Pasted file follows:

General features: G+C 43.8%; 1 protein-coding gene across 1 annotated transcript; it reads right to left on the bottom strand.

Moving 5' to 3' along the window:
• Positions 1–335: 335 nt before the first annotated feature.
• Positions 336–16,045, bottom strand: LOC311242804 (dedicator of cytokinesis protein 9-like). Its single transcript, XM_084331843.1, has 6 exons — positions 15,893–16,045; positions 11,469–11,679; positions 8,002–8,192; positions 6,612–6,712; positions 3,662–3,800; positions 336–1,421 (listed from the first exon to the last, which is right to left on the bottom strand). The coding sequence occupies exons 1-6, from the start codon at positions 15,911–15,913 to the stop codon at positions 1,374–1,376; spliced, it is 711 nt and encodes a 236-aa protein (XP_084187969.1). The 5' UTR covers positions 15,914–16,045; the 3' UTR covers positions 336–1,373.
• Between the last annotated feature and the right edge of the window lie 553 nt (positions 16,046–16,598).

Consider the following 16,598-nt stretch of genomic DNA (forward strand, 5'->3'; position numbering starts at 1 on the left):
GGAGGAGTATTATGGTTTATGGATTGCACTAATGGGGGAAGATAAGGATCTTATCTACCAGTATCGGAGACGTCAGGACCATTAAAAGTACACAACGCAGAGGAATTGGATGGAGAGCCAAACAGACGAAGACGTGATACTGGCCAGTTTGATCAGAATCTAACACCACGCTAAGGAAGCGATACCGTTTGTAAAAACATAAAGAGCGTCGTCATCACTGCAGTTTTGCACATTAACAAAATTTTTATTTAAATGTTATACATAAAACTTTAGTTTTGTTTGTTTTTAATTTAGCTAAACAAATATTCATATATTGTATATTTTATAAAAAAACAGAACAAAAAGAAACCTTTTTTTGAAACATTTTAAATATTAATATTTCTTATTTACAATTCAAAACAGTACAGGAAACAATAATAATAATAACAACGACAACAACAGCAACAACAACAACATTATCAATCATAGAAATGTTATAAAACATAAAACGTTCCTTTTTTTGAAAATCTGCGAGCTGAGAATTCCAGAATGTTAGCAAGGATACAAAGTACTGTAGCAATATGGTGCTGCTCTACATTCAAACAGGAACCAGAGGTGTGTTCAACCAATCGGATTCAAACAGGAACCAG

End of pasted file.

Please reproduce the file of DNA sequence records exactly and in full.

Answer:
General features: G+C 43.8%; 1 protein-coding gene across 1 annotated transcript; it reads right to left on the bottom strand.

Moving 5' to 3' along the window:
• Positions 1–335: 335 nt before the first annotated feature.
• Positions 336–16,045, bottom strand: LOC311242804 (dedicator of cytokinesis protein 9-like). Its single transcript, XM_084331843.1, has 6 exons — positions 15,893–16,045; positions 11,469–11,679; positions 8,002–8,192; positions 6,612–6,712; positions 3,662–3,800; positions 336–1,421 (listed from the first exon to the last, which is right to left on the bottom strand). The coding sequence occupies exons 1-6, from the start codon at positions 15,911–15,913 to the stop codon at positions 1,374–1,376; spliced, it is 711 nt and encodes a 236-aa protein (XP_084187969.1). The 5' UTR covers positions 15,914–16,045; the 3' UTR covers positions 336–1,373.
• Between the last annotated feature and the right edge of the window lie 553 nt (positions 16,046–16,598).

Consider the following 16,598-nt stretch of genomic DNA (forward strand, 5'->3'; position numbering starts at 1 on the left):
GGAGGAGTATTATGGTTTATGGATTGCACTAATGGGGGAAGATAAGGATCTTATCTACCAGTATCGGAGACGTCAGGACCATTAAAAGTACACAACGCAGAGGAATTGGATGGAGAGCCAAACAGACGAAGACGTGATACTGGCCAGTTTGATCAGAATCTAACACCACGCTAAGGAAGCGATACCGTTTGTAAAAACATAAAGAGCGTCGTCATCACTGCAGTTTTGCACATTAACAAAATTTTTATTTAAATGTTATACATAAAACTTTAGTTTTGTTTGTTTTTAATTTAGCTAAACAAATATTCATATATTGTATATTTTATAAAAAAACAGAACAAAAAGAAACCTTTTTTTGAAACATTTTAAATATTAATATTTCTTATTTACAATTCAAAACAGTACAGGAAACAATAATAATAATAACAACGACAACAACAGCAACAACAACAACATTATCAATCATAGAAATGTTATAAAACATAAAACGTTCCTTTTTTTGAAAATCTGCGAGCTGAGAATTCCAGAATGTTAGCAAGGATACAAAGTACTGTAGCAATATGGTGCTGCTCTACATTCAAACAGGAACCAGAGGTGTGTTCAACCAATCGGATTCAAACAGGAACCAG